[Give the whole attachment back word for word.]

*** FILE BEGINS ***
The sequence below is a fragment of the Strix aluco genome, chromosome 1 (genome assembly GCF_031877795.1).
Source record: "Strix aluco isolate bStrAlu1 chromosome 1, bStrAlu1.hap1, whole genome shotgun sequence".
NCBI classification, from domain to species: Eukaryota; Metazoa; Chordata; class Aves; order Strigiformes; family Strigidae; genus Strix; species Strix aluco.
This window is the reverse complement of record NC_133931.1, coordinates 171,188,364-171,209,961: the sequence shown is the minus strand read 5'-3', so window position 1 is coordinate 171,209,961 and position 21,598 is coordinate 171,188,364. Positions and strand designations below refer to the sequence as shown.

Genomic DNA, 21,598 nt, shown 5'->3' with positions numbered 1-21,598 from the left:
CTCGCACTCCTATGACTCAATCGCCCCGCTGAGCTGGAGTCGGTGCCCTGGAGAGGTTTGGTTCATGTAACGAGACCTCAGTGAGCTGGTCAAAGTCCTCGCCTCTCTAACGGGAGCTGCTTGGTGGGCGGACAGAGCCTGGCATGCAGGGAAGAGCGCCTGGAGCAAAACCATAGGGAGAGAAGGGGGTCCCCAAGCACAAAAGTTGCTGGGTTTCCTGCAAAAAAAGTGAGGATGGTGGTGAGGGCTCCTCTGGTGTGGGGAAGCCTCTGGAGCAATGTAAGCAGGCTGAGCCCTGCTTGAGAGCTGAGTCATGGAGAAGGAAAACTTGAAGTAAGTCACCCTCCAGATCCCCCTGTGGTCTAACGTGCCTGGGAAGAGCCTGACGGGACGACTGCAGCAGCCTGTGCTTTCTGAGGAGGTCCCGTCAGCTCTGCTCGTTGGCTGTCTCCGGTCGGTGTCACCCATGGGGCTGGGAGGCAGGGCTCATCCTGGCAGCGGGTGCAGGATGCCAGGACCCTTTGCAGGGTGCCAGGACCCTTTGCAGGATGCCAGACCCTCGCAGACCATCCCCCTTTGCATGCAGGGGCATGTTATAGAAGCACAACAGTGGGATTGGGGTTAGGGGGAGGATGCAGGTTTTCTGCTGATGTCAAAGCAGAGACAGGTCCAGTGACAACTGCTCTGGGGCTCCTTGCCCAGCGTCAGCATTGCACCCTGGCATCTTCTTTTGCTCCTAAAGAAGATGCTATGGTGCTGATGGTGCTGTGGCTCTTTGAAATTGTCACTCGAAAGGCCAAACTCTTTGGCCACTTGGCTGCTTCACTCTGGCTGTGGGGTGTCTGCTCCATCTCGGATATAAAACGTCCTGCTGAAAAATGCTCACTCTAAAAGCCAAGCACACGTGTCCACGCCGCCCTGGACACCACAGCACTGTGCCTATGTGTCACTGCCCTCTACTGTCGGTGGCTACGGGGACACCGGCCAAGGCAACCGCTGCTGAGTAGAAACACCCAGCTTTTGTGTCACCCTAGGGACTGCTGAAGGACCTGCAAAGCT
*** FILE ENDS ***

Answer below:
The sequence below is a fragment of the Strix aluco genome, chromosome 1 (genome assembly GCF_031877795.1).
Source record: "Strix aluco isolate bStrAlu1 chromosome 1, bStrAlu1.hap1, whole genome shotgun sequence".
NCBI classification, from domain to species: Eukaryota; Metazoa; Chordata; class Aves; order Strigiformes; family Strigidae; genus Strix; species Strix aluco.
This window is the reverse complement of record NC_133931.1, coordinates 171,188,364-171,209,961: the sequence shown is the minus strand read 5'-3', so window position 1 is coordinate 171,209,961 and position 21,598 is coordinate 171,188,364. Positions and strand designations below refer to the sequence as shown.

Genomic DNA, 21,598 nt, shown 5'->3' with positions numbered 1-21,598 from the left:
CTCGCACTCCTATGACTCAATCGCCCCGCTGAGCTGGAGTCGGTGCCCTGGAGAGGTTTGGTTCATGTAACGAGACCTCAGTGAGCTGGTCAAAGTCCTCGCCTCTCTAACGGGAGCTGCTTGGTGGGCGGACAGAGCCTGGCATGCAGGGAAGAGCGCCTGGAGCAAAACCATAGGGAGAGAAGGGGGTCCCCAAGCACAAAAGTTGCTGGGTTTCCTGCAAAAAAAGTGAGGATGGTGGTGAGGGCTCCTCTGGTGTGGGGAAGCCTCTGGAGCAATGTAAGCAGGCTGAGCCCTGCTTGAGAGCTGAGTCATGGAGAAGGAAAACTTGAAGTAAGTCACCCTCCAGATCCCCCTGTGGTCTAACGTGCCTGGGAAGAGCCTGACGGGACGACTGCAGCAGCCTGTGCTTTCTGAGGAGGTCCCGTCAGCTCTGCTCGTTGGCTGTCTCCGGTCGGTGTCACCCATGGGGCTGGGAGGCAGGGCTCATCCTGGCAGCGGGTGCAGGATGCCAGGACCCTTTGCAGGGTGCCAGGACCCTTTGCAGGATGCCAGACCCTCGCAGACCATCCCCCTTTGCATGCAGGGGCATGTTATAGAAGCACAACAGTGGGATTGGGGTTAGGGGGAGGATGCAGGTTTTCTGCTGATGTCAAAGCAGAGACAGGTCCAGTGACAACTGCTCTGGGGCTCCTTGCCCAGCGTCAGCATTGCACCCTGGCATCTTCTTTTGCTCCTAAAGAAGATGCTATGGTGCTGATGGTGCTGTGGCTCTTTGAAATTGTCACTCGAAAGGCCAAACTCTTTGGCCACTTGGCTGCTTCACTCTGGCTGTGGGGTGTCTGCTCCATCTCGGATATAAAACGTCCTGCTGAAAAATGCTCACTCTAAAAGCCAAGCACACGTGTCCACGCCGCCCTGGACACCACAGCACTGTGCCTATGTGTCACTGCCCTCTACTGTCGGTGGCTACGGGGACACCGGCCAAGGCAACCGCTGCTGAGTAGAAACACCCAGCTTTTGTGTCACCCTAGGGACTGCTGAAGGACCTGCAAAGCT